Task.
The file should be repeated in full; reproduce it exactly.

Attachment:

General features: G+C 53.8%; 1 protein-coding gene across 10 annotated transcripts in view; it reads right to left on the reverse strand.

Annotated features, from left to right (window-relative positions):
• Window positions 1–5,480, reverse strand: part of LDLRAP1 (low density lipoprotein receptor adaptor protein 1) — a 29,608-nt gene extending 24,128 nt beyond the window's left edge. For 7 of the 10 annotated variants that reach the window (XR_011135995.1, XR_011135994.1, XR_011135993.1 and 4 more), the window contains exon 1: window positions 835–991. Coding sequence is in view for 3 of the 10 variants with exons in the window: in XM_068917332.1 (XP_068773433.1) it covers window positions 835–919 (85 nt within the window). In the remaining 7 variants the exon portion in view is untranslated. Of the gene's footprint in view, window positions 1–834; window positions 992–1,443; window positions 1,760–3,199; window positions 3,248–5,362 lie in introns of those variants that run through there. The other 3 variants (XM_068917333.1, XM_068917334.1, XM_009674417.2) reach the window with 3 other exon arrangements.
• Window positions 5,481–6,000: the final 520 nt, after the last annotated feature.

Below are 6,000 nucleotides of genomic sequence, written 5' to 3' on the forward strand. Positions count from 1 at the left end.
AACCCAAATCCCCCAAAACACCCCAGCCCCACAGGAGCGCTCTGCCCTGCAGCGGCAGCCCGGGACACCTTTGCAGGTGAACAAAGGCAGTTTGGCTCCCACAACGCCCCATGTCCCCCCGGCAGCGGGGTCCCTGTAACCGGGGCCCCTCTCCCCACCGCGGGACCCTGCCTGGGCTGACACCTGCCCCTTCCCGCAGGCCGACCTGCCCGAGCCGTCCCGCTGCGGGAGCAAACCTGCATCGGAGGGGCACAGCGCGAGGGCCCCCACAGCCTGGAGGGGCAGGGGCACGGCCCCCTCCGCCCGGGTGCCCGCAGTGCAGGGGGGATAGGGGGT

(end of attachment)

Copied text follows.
General features: G+C 53.8%; 1 protein-coding gene across 10 annotated transcripts in view; it reads right to left on the reverse strand.

Annotated features, from left to right (window-relative positions):
• Window positions 1–5,480, reverse strand: part of LDLRAP1 (low density lipoprotein receptor adaptor protein 1) — a 29,608-nt gene extending 24,128 nt beyond the window's left edge. For 7 of the 10 annotated variants that reach the window (XR_011135995.1, XR_011135994.1, XR_011135993.1 and 4 more), the window contains exon 1: window positions 835–991. Coding sequence is in view for 3 of the 10 variants with exons in the window: in XM_068917332.1 (XP_068773433.1) it covers window positions 835–919 (85 nt within the window). In the remaining 7 variants the exon portion in view is untranslated. Of the gene's footprint in view, window positions 1–834; window positions 992–1,443; window positions 1,760–3,199; window positions 3,248–5,362 lie in introns of those variants that run through there. The other 3 variants (XM_068917333.1, XM_068917334.1, XM_009674417.2) reach the window with 3 other exon arrangements.
• Window positions 5,481–6,000: the final 520 nt, after the last annotated feature.

Below are 6,000 nucleotides of genomic sequence, written 5' to 3' on the forward strand. Positions count from 1 at the left end.
AACCCAAATCCCCCAAAACACCCCAGCCCCACAGGAGCGCTCTGCCCTGCAGCGGCAGCCCGGGACACCTTTGCAGGTGAACAAAGGCAGTTTGGCTCCCACAACGCCCCATGTCCCCCCGGCAGCGGGGTCCCTGTAACCGGGGCCCCTCTCCCCACCGCGGGACCCTGCCTGGGCTGACACCTGCCCCTTCCCGCAGGCCGACCTGCCCGAGCCGTCCCGCTGCGGGAGCAAACCTGCATCGGAGGGGCACAGCGCGAGGGCCCCCACAGCCTGGAGGGGCAGGGGCACGGCCCCCTCCGCCCGGGTGCCCGCAGTGCAGGGGGGATAGGGGGT